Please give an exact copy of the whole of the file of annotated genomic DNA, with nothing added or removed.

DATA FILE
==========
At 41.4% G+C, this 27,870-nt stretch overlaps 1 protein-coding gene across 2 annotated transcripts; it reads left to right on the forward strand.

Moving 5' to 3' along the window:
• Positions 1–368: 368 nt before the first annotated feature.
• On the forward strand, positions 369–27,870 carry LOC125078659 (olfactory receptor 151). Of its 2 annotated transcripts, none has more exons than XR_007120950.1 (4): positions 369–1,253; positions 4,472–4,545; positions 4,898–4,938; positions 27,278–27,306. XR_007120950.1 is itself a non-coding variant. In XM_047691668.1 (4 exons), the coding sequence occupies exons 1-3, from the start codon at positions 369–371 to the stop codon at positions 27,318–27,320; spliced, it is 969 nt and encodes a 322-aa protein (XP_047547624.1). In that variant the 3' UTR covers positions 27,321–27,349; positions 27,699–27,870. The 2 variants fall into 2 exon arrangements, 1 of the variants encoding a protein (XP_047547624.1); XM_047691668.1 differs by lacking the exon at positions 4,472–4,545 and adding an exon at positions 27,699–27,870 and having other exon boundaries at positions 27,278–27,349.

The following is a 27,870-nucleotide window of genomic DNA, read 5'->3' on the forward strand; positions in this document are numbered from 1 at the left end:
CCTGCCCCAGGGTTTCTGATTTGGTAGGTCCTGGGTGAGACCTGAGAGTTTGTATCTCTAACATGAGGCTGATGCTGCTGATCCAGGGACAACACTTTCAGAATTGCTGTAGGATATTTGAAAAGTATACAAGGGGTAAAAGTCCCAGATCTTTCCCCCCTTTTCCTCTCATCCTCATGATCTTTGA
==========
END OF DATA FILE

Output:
At 41.4% G+C, this 27,870-nt stretch overlaps 1 protein-coding gene across 2 annotated transcripts; it reads left to right on the forward strand.

Moving 5' to 3' along the window:
• Positions 1–368: 368 nt before the first annotated feature.
• On the forward strand, positions 369–27,870 carry LOC125078659 (olfactory receptor 151). Of its 2 annotated transcripts, none has more exons than XR_007120950.1 (4): positions 369–1,253; positions 4,472–4,545; positions 4,898–4,938; positions 27,278–27,306. XR_007120950.1 is itself a non-coding variant. In XM_047691668.1 (4 exons), the coding sequence occupies exons 1-3, from the start codon at positions 369–371 to the stop codon at positions 27,318–27,320; spliced, it is 969 nt and encodes a 322-aa protein (XP_047547624.1). In that variant the 3' UTR covers positions 27,321–27,349; positions 27,699–27,870. The 2 variants fall into 2 exon arrangements, 1 of the variants encoding a protein (XP_047547624.1); XM_047691668.1 differs by lacking the exon at positions 4,472–4,545 and adding an exon at positions 27,699–27,870 and having other exon boundaries at positions 27,278–27,349.

The following is a 27,870-nucleotide window of genomic DNA, read 5'->3' on the forward strand; positions in this document are numbered from 1 at the left end:
CCTGCCCCAGGGTTTCTGATTTGGTAGGTCCTGGGTGAGACCTGAGAGTTTGTATCTCTAACATGAGGCTGATGCTGCTGATCCAGGGACAACACTTTCAGAATTGCTGTAGGATATTTGAAAAGTATACAAGGGGTAAAAGTCCCAGATCTTTCCCCCCTTTTCCTCTCATCCTCATGATCTTTGA